Section 4.2 shows that the vertical turbulent flux of temperature is enhanced as conditions become neutral from the unstable side. As mentioned earlier, the enhanced fluxes of temperature and humidity during UVCN conditions reported in Smedman et al. (2007a, b) and Sahlée et al. (2008a, b) are the result of the different properties (colder and drier) of the air aloft, which is transported downwards by detached eddies. The quadrant analysis of the heat flux presented in Fig. 7 also shows an enhanced contribution from downdrafts of cold air for the UVCN regime, which possibly enhance the magnitude of the flux wT, and cause the increase in the value of CH for this regime. For CO2, while we do not expect as large differences in concentration between the upper and lower part of the atmospheric surface layer as for temperature, it is possible that the imprints of the additional small-scale turbulence increase the magnitude of the water-side turbulence, and thereby the transfer velocity of the air–sea transfer of CO2. In Fig. 8, a quadrant analysis is presented for three cases with L ≈ − 6 m (red dot), L ≈ − 30 m (black stars) and L = − 150 m (black dots), with the positive contributions to the measured downwards flux Fc from quadrants II and IV. Similar to the quadrant analysis of the cospectrum wT (Fig. 7), the increasing significance of downdrafts when approaching the UVCN regime are also observed for the flux Fc (here quadrant IV) when L = − 150 m.
As conditions became more neutral and z/L > − 0.1 (see the black dashed line in Fig. 10), a different behaviour is also observed for the gas-transfer velocities of CO2; the scatter decreases and as much as 80% of the data attain values k660 − (kwsc + kW09) > 10 cm h−1. The data within this regime are characterized by larger values of u*, resulting in enhanced water-side turbulence, and an enhanced contribution of the CO2 flux from downdrafts of air with higher concentrations of CO2, such as the case L = − 150 m (green circle), which is also presented in Fig. 8 (black dots) and Fig. 9 (green curve).
5 Summary and Conclusions
In winter, a CBL develops over the high Arctic fjord where the height of the boundary layer increases with increasing distance from land. The combination of a large air–sea temperature gradient and relatively high wind speed results in a well-mixed boundary layer with stability −1 < z/L < − 0.03. During conditions with stability −0.2 < z/L < 0, measurements show enhanced vertical fluxes of heat not associated with the local gradient. From being relatively constant for z/L < − 0.15, the bulk transfer coefficient increases from a typical mean value of CH = 0.0015 to CH = 0.0018 for z/L = − 0.075. The increase of the bulk transfer as a function of wind speed is not as prominent, which is probably a result of the large variation in temperature gradient. The cospectra of wT show that the enhanced heat transfer is associated with small-scale turbulence with a peak at around f = 1 Hz, which gradually grows in magnitude as conditions became more neutral, and the relative contribution from the low-frequency peak at f = 0.003 Hz decreases in magnitude. For L = − 300 m, the high-frequency maximum dominates the normalized cospectrum of wT. Simultaneously, the contribution from downdrafts to the total heat flux increases from 3% for L = − 5 m to 25% of the flux for L = − 300 m. This is the signature of the UVCN regime presented in a series of papers.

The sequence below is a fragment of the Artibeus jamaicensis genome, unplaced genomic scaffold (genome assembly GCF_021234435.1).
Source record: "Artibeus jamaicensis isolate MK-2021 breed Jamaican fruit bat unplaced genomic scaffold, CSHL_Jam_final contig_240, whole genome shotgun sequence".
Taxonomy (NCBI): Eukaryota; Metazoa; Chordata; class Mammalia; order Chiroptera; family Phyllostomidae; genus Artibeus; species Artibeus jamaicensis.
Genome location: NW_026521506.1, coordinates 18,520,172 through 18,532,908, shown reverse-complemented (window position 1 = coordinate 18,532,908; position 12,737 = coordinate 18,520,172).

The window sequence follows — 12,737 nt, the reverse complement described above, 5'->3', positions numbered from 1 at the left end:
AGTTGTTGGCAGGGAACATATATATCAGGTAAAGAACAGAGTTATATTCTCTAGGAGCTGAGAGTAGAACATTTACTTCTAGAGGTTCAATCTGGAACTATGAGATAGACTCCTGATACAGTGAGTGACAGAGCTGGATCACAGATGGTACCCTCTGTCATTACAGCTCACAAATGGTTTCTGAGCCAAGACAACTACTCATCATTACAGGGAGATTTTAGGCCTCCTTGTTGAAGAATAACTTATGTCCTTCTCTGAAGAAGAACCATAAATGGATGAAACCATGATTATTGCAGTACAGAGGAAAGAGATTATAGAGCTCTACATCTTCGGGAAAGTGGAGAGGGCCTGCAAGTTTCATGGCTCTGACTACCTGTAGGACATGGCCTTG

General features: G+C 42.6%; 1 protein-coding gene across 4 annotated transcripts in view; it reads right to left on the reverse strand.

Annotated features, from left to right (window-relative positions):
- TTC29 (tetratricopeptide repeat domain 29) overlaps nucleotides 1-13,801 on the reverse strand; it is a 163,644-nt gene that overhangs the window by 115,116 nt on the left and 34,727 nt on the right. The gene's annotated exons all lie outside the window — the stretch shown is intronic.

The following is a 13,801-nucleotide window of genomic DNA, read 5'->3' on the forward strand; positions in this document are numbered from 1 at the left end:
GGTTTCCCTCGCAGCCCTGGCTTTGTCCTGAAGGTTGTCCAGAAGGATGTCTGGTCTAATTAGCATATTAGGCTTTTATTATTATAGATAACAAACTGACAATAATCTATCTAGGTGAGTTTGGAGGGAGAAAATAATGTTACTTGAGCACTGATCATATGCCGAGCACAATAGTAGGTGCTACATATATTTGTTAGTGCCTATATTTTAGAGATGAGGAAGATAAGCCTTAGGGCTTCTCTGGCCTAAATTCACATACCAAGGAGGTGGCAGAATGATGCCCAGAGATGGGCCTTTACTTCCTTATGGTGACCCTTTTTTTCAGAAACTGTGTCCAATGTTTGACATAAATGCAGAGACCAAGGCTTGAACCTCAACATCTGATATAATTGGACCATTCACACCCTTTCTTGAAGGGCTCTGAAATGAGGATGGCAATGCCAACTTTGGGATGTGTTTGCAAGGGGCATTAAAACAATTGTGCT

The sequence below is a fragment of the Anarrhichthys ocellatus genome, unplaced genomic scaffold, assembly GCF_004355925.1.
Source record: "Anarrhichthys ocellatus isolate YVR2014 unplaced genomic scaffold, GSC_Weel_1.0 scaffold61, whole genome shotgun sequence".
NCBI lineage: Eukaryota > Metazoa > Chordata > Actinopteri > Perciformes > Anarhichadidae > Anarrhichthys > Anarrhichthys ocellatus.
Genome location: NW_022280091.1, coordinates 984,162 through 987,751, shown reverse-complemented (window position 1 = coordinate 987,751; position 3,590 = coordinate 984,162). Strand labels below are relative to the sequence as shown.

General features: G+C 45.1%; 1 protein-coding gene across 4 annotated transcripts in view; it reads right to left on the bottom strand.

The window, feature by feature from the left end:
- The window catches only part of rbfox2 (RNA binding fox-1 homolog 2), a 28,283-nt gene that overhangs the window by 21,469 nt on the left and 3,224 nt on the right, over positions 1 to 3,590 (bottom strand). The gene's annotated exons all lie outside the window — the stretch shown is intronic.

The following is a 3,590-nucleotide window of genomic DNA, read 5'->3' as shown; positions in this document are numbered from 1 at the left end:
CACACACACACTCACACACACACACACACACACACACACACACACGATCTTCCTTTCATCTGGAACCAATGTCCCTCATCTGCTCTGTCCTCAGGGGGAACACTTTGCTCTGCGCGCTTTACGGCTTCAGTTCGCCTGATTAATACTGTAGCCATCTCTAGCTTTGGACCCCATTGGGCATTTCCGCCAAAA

Small-scale turbulence, which is potentially caused by detached eddies, also affects the air–sea exchange of CO2. A quadrant analysis of the CO2 flux shows that, as conditions approach neutral and the Obukhov length decreases from L = − 30 m to L = − 150 m, the contribution to the CO2 flux from downdrafts of air with higher concentrations of CO2 increases. Similar to the flux wT, the increased contribution from downdrafts to the air–sea CO2 flux is found to coincide with the formation and increase in a high-frequency peak in the cospectra for wC. After removing the effect from the two dominant processes affecting the gas-transfer velocity using published parametrizations of water-side convection (kwsc) and shear-induced turbulence from the mean wind speed (kW09), the gas-transfer velocity was examined, showing the values of k660 − (kW09 + kwsc) scattered around zero for moderately unstable conditions. However, when approaching the UVCN regime (z/L > − 0.1 and U > 6.5 m s−1), the values of k660 − (kW09 + kwsc) are found to increase, where as much as 80% of the data take values k660 − (kW09 + kwsc) > 0.1 m h−1. These results are somewhat surprising since one does not expect the vertical gradient of CO2 in the atmosphere to be as large as the vertical gradient for temperature. We speculate that a part of the enhanced CO2 flux is due to imprints on the water surface by the additional small-scale turbulence resulting in increased levels of water-side turbulence.
In summary, we show the possible importance of the UVCN regime for the air–sea exchange of heat in the Arctic during winter, and that the UVCN regime affects the air–sea exchange of CO2, becoming significant for stabilities z/L ≥ –0.1. During the nearly 2 months of continuous measurements, as much as 30% of the data were associated with conditions −0.1 ≤ z/L < 0. We believe that a larger dataset of gas-transfer velocities would emphasize the relevance of the UVCN regime for air–sea gas exchange.
The authors wish to thank Tor de Lange at the Geophysical Institute, University of Bergen, Norway for his useful support and technical assistance during the fieldwork. Data supporting the results will be provided upon request.